Arne Svenson, The Neighbors #11, 2012 © Arne Svenson, Courtesy Julie Saul Gallery, New York
This is a response by Quinn Tivey to September 2014

Is it voyeuristic? Yes, gracefully so. Is it invasive? No. Svenson's subjects, such as the man in this example, are hardly identifiable. Instead, they offer elegant and poignant examples of universal and human moments. I don't need to know who this man is, but I can relate to his moment on the sofa. And I can imagine a narrative surrounding it. Interpret this picture as you like: Napping? Depressed? Contemplative? Viewer's of this series can embody his photos with whatever meaning they want.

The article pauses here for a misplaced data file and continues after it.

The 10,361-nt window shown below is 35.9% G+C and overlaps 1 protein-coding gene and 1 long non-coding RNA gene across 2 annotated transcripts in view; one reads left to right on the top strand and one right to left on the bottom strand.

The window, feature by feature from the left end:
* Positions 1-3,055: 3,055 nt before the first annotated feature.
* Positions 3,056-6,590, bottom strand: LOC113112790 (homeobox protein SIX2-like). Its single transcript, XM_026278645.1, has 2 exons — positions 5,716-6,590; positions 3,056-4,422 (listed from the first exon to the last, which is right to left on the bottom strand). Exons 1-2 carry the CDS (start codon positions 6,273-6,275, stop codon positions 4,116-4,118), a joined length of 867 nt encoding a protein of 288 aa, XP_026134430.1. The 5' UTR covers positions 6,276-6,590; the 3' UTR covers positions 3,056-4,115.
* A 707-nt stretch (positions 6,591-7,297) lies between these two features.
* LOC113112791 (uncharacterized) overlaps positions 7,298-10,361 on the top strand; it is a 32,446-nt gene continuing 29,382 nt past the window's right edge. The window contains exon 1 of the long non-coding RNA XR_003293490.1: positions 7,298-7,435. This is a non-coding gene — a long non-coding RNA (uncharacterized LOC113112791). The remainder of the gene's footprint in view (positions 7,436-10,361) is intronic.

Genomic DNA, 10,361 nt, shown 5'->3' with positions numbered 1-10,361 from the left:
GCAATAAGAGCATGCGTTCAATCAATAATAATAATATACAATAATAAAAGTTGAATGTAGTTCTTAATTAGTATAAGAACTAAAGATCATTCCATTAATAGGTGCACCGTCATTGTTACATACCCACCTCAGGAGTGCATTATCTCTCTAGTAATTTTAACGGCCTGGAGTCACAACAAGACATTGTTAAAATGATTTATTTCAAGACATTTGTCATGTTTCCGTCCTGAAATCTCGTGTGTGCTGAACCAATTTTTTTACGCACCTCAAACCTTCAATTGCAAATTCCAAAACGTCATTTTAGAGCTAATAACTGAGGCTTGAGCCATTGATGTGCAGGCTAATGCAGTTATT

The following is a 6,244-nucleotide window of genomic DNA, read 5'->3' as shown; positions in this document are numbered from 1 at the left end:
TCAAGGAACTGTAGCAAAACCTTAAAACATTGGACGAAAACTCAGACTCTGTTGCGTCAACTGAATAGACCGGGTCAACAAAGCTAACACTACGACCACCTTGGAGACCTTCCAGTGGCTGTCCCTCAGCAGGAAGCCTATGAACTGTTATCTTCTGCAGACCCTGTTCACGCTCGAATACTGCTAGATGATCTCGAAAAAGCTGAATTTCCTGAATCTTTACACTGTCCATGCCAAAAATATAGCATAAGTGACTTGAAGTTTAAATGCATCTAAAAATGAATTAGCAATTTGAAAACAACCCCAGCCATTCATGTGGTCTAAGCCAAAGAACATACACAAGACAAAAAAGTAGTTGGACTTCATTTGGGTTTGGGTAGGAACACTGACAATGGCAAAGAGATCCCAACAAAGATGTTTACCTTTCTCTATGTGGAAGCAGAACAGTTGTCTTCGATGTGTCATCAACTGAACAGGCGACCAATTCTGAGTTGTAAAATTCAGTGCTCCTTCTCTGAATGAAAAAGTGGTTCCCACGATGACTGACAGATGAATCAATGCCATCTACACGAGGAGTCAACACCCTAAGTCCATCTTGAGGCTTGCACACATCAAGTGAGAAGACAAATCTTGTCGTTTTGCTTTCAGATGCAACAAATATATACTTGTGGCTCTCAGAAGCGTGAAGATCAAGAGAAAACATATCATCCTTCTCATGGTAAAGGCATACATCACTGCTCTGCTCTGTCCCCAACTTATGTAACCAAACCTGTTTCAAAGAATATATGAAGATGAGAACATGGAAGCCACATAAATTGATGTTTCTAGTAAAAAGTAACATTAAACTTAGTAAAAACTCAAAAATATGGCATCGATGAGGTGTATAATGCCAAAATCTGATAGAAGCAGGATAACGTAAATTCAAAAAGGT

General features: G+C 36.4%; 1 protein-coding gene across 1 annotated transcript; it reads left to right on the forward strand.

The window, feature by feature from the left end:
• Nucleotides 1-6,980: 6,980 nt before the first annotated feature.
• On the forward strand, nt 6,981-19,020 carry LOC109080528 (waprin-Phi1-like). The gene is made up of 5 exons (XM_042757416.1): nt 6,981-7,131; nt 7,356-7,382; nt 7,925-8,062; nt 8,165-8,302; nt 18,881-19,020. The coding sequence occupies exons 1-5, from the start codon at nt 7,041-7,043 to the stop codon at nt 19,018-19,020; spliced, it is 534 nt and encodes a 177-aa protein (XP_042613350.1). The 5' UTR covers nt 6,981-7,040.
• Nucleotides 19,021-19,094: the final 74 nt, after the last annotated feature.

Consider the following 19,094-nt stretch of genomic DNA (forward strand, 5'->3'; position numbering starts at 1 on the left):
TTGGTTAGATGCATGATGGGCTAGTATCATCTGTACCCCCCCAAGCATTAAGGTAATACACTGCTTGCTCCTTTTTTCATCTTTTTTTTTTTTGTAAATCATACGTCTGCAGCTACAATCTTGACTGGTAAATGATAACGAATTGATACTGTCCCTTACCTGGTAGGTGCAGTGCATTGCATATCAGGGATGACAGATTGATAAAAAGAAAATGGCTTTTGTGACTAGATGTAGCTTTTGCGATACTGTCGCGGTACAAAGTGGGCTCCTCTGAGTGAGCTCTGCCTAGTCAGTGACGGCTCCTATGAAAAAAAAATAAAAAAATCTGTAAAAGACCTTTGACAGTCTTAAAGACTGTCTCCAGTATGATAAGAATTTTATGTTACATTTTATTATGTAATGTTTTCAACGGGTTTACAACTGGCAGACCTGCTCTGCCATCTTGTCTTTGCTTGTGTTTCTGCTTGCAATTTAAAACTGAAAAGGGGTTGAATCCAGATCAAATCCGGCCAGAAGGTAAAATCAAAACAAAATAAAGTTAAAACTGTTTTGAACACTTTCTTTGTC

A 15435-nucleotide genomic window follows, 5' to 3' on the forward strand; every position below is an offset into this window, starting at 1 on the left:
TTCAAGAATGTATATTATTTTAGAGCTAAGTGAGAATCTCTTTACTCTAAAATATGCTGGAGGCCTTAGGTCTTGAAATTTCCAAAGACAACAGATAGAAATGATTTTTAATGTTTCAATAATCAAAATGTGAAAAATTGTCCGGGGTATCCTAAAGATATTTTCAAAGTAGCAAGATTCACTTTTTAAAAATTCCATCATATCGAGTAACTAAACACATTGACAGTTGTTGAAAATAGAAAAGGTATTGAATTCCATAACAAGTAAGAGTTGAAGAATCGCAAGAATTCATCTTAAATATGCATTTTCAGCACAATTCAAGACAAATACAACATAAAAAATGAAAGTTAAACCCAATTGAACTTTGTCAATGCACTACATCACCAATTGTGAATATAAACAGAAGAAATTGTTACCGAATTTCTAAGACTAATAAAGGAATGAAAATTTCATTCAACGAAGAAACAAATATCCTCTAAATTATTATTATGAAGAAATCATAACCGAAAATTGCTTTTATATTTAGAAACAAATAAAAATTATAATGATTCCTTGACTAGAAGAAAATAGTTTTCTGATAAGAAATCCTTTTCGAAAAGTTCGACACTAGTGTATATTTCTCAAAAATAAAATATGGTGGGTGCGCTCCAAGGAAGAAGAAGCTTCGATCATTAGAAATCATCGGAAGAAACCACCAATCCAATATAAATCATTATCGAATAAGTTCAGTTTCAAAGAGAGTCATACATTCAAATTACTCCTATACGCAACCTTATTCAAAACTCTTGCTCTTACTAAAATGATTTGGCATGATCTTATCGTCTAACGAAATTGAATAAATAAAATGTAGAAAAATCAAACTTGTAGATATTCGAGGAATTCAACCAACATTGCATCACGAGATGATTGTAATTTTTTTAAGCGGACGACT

While making the work, Svenson captured such beautiful and intimate moments (sometimes with funny or bizarre details, like with the giraffe seen here), by training his lens through his window and across his street. Viewers must interpret that action how they want. (In my opinion there's no problem - we're always on the receiving end of a camera in one way or another, and as I said, Svenson's images are hardly identifiable.) But, whether in approval of his working methods or not, I doubt any critical viewer could argue with how gorgeous and evocative the work is, parceled within the mondrian-esque framing of the windows, while obviously recalling work by Dutch masters like Vermeer. (Side note: consider the voyeurism in Vermeer's work!)